of The Fundamental Theorem of Online Poker Games
Suppose your hand is not as good as your opponent's
when you bet. Your opponent calls your bet, and you
lose. But in fact you have not lost; you have gained!
Why? Because obviously your opponent's correct play,
if he knew what you had, would be to raise. Therefore,
you have gained when he doesn't raise, and if he folds,
you have gained a tremendous amount.
This example may also seem too obvious for serious
discussion, but it is a general statement of some
fairly sophisticated plays. Let's say in no-limit
hold 'em you hold the and your opponent holds an offsuit
You check, your opponent bets, and you call. Now the
ace of diamonds comes on fourth street, and you bet,
trying to represent aces. If your opponent knew what
you had, his correct play would be to raise you so
much it would cost too much to draw to a flush or
a straight on the last card, and you would have to
fold. Therefore, if your opponent only calls, you
have gained. You have gained not just because you
are getting a relatively cheap final card but because
your opponent did not make the correct play. Obviously
if your opponent folds, you have gained tremendously
since he has thrown away the best hand.
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|When to Try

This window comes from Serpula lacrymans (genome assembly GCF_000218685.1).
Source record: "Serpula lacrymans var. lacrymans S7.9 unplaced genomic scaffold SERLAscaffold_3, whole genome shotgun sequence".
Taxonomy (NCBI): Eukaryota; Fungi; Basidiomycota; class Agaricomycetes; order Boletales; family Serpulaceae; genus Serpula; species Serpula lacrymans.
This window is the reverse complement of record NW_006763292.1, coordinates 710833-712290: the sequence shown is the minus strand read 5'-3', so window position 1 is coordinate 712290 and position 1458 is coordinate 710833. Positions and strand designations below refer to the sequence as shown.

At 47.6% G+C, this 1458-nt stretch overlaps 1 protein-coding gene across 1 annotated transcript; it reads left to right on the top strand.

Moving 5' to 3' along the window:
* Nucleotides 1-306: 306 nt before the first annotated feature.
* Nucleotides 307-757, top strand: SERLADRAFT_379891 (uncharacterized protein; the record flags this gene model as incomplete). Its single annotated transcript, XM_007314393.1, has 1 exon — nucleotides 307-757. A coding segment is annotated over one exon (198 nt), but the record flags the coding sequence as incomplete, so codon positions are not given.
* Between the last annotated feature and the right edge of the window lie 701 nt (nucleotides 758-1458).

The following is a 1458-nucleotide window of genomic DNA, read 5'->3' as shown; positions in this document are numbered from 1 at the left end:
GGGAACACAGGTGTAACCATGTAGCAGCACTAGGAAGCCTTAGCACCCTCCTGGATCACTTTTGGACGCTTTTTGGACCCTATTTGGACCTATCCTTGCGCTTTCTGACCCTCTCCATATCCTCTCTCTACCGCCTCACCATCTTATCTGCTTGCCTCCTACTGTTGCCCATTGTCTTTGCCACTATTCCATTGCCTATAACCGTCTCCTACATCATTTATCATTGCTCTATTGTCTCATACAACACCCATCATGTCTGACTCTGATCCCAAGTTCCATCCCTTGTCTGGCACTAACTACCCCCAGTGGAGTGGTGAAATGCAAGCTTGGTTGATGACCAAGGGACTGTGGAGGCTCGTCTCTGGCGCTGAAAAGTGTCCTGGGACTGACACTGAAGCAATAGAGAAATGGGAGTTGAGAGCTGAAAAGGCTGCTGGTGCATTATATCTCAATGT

is this art/science (and there are indeed elements
of both, as you'll soon see) so important? Although
there are certainly many things poker players can
do to improve their chances of winning and losing
outside of bluffing/stealing (for example, extracting
extra bets from your opponents by trapping them with
a check-raise, slow-playing a hand, setting up false
tells, finding other players' tells), stealing is
numero uno. When you get to the bottom line, you find
that the only consistent way to get to final tables
and win poker tournaments is by winning a fairly high
number of pots to which your cards don't entitle you!
If you think about it, you'll soon see that this has
to be true. If the player with the best hand always
won the pot, the player who caught the best cards
on tournament day would win the event. Poker would
be a game of pure chance, no more difficult than betting
on a coin flip.
The beauty-and danger-of poker lies in just how much
skill is involved. There's far more skill involved
than most players, even most very good players, realize.